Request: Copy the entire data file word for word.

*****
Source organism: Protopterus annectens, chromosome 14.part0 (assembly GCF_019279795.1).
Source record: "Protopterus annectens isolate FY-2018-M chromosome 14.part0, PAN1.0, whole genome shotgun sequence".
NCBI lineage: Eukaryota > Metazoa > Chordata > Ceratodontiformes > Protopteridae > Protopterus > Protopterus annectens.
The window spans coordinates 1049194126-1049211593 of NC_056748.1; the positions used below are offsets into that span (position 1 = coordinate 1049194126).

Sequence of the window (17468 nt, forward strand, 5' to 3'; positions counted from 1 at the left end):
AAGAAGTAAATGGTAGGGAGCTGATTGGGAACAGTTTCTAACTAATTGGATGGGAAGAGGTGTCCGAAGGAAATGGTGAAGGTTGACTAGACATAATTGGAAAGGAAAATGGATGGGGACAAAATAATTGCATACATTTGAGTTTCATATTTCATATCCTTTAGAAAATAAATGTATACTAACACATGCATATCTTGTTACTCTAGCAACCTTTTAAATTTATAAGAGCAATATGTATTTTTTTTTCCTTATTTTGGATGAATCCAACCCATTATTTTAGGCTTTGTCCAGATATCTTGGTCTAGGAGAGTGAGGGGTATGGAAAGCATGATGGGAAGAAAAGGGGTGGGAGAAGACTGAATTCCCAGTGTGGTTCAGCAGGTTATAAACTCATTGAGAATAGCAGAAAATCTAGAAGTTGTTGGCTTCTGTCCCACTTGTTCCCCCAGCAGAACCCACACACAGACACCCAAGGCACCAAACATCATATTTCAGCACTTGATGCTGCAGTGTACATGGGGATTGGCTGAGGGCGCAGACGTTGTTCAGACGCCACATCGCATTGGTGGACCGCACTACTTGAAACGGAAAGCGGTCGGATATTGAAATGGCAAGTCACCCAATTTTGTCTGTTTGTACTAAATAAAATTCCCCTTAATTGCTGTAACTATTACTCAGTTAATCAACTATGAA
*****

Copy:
Source organism: Protopterus annectens, chromosome 14.part0 (assembly GCF_019279795.1).
Source record: "Protopterus annectens isolate FY-2018-M chromosome 14.part0, PAN1.0, whole genome shotgun sequence".
NCBI lineage: Eukaryota > Metazoa > Chordata > Ceratodontiformes > Protopteridae > Protopterus > Protopterus annectens.
The window spans coordinates 1049194126-1049211593 of NC_056748.1; the positions used below are offsets into that span (position 1 = coordinate 1049194126).

Sequence of the window (17468 nt, forward strand, 5' to 3'; positions counted from 1 at the left end):
AAGAAGTAAATGGTAGGGAGCTGATTGGGAACAGTTTCTAACTAATTGGATGGGAAGAGGTGTCCGAAGGAAATGGTGAAGGTTGACTAGACATAATTGGAAAGGAAAATGGATGGGGACAAAATAATTGCATACATTTGAGTTTCATATTTCATATCCTTTAGAAAATAAATGTATACTAACACATGCATATCTTGTTACTCTAGCAACCTTTTAAATTTATAAGAGCAATATGTATTTTTTTTTCCTTATTTTGGATGAATCCAACCCATTATTTTAGGCTTTGTCCAGATATCTTGGTCTAGGAGAGTGAGGGGTATGGAAAGCATGATGGGAAGAAAAGGGGTGGGAGAAGACTGAATTCCCAGTGTGGTTCAGCAGGTTATAAACTCATTGAGAATAGCAGAAAATCTAGAAGTTGTTGGCTTCTGTCCCACTTGTTCCCCCAGCAGAACCCACACACAGACACCCAAGGCACCAAACATCATATTTCAGCACTTGATGCTGCAGTGTACATGGGGATTGGCTGAGGGCGCAGACGTTGTTCAGACGCCACATCGCATTGGTGGACCGCACTACTTGAAACGGAAAGCGGTCGGATATTGAAATGGCAAGTCACCCAATTTTGTCTGTTTGTACTAAATAAAATTCCCCTTAATTGCTGTAACTATTACTCAGTTAATCAACTATGAA